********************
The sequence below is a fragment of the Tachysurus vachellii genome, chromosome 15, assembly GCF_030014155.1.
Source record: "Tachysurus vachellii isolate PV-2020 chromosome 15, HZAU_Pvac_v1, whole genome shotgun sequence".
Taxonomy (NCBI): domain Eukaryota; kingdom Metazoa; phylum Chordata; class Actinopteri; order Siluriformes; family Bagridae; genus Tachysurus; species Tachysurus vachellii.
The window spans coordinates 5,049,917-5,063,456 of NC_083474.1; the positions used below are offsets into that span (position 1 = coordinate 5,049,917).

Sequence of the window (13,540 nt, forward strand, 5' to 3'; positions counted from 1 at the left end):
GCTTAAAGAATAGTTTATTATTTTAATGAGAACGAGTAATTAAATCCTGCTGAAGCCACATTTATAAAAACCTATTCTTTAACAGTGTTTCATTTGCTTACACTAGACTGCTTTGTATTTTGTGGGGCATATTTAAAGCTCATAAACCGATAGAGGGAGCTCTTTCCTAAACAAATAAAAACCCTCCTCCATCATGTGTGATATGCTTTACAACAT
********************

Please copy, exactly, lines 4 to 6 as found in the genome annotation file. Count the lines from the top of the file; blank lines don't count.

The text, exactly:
The window spans coordinates 5,049,917-5,063,456 of NC_083474.1; the positions used below are offsets into that span (position 1 = coordinate 5,049,917).

Sequence of the window (13,540 nt, forward strand, 5' to 3'; positions counted from 1 at the left end):
GCTTAAAGAATAGTTTATTATTTTAATGAGAACGAGTAATTAAATCCTGCTGAAGCCACATTTATAAAAACCTATTCTTTAACAGTGTTTCATTTGCTTACACTAGACTGCTTTGTATTTTGTGGGGCATATTTAAAGCTCATAAACCGATAGAGGGAGCTCTTTCCTAAACAAATAAAAACCCTCCTCCATCATGTGTGATATGCTTTACAACAT